Bovis ISSN 2398-2993

Uterine infection: overview

Synonym(s): Metritis, endometritis, pyometra, vaginal discharge

Contributor(s): Wiley Blackwell, Jo Oultram

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Introduction

  • Uterine infections are a frequent disorder during the postpartum period.
  • 20-40% of dairy cattle may develop one or more uterine diseases during lactation. In addition to the animal welfare implications of uterine disease, it also results in economic loss, due to:
    • Decreased milk yield.
    • Impaired fertility.
    • Premature culling.
    • Death.
  • The three principal postpartum uterine infections are metritis, endometritis and pyometra.
  • Prolonged calving, twins, dystocia, and retained fetal membranes (RFM) are often implicated as predisposing factors for uterine infection.
  • Although metritis, endometritis, pyometra and retained fetal membranes are distinct clinical condition, they do share common etiologies and treatments and also predispose to one another, Together, these conditions result in significant infertility problems for the cattle industry.
  • Dairy cattle seem to be more susceptible than beef cattle or are more likely to be presented for examination on an individual or herd basis. The reasons for this may include:
    • Due to the pressures of lactation, dairy cattle body systems are under increased stress and are thus more likely to be in a state of negative energy balance and/or immunocompromised.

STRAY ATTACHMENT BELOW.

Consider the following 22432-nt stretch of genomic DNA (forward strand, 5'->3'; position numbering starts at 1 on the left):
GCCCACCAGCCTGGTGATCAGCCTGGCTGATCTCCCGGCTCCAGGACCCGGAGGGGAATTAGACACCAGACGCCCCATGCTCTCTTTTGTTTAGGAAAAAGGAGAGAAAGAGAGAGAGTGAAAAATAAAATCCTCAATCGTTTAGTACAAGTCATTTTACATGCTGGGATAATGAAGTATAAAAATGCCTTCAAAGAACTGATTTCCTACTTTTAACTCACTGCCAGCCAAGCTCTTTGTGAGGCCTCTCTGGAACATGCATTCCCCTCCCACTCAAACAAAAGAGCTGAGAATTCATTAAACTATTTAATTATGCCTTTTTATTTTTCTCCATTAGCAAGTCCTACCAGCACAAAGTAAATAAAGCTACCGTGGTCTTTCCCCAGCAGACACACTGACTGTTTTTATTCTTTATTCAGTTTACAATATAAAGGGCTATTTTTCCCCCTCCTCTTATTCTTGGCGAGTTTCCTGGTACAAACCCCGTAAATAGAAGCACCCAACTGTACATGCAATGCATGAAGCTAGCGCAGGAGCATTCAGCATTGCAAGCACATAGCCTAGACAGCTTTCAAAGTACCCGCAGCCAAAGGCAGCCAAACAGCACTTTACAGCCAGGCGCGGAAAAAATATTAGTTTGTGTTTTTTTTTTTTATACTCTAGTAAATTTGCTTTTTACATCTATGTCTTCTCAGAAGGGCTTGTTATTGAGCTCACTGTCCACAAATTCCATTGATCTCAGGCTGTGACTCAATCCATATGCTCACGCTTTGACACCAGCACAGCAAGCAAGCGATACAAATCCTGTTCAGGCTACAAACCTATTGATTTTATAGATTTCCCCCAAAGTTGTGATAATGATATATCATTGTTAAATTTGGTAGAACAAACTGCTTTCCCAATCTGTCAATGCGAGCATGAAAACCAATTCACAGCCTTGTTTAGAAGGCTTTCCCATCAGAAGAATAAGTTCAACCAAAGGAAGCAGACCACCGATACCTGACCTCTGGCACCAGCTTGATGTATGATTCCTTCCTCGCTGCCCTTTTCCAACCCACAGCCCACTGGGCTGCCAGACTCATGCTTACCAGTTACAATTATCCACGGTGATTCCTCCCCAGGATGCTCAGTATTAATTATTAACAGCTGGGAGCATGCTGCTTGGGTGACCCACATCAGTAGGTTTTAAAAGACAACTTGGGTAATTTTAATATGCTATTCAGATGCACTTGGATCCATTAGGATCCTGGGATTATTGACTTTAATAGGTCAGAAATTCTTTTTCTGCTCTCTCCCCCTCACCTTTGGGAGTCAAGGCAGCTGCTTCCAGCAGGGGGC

• Dairy cattle are more intensively housed, than beef cattle, and are, therefore more likely to be exposed to pathogenic strains of bacteria.
    • Dairy cattle are observed more closely than beef cattle, and so it is more likely that issues will be picked up by the stock person.
  • The proportion of cattle developing uterine disease varies greatly, even between what outwardly appear to be similar farms in the same geographical region. Milk production, hygiene, and other specific farm management factors should be evaluated.

Pathophysiology

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Defining uterine infections

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Diagnosis

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Treatment

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Further Reading

Publications

Refereed Papers

  • Recent references from PubMed and VetMedResource.
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  • Machado V, Knauer W, Bicalho M et al (2012) A novel diagnostic technique to determine uterine health of Holstein cows at 35 days postpartum. J Dairy Sci 95, 1349–1357 PubMed.
  • Santos T, Gilbert R & Bicalho R (2011) Metagenomic analysis of the uterine bacterial microbiota in healthy and metritic postpartum dairy cows. J Dairy Sci 94, 291–302 PubMed.
  • Dubuc J, Duffield T, Leslie K, Walton J & LeBlanc S (2011) Randomized clinical trial of antibiotic and prostaglandin treatments for uterine health and reproductive performance in dairy cows. J Dairy Sci 94, 1325–1338 PubMed.
  • Wittrock J, Proudfoot K, Weary D & von Keyserlingk M (2011) Metritis affects milk production and cull rate of Holstein multiparous and primiparous dairy cows differently. J Dairy Sci 94, 2408–2412 PubMed.
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Other sources of information

  • Risco C, Youngquist R, Shore M (2007) Postpartum uterine infections. In: Current Therapy in Large Animal Theriogenology. Eds: Youngquist R S & Threlfall W R. 2nd edn. WB Saunders, USA. pp 339–344.
  • Noakes D, Parkinson T, England G & Arthur G (2002) Arthur’s Veterinary Reproduction and Obstetrics. 8th edn. Elsevier Science. pp 399–408.
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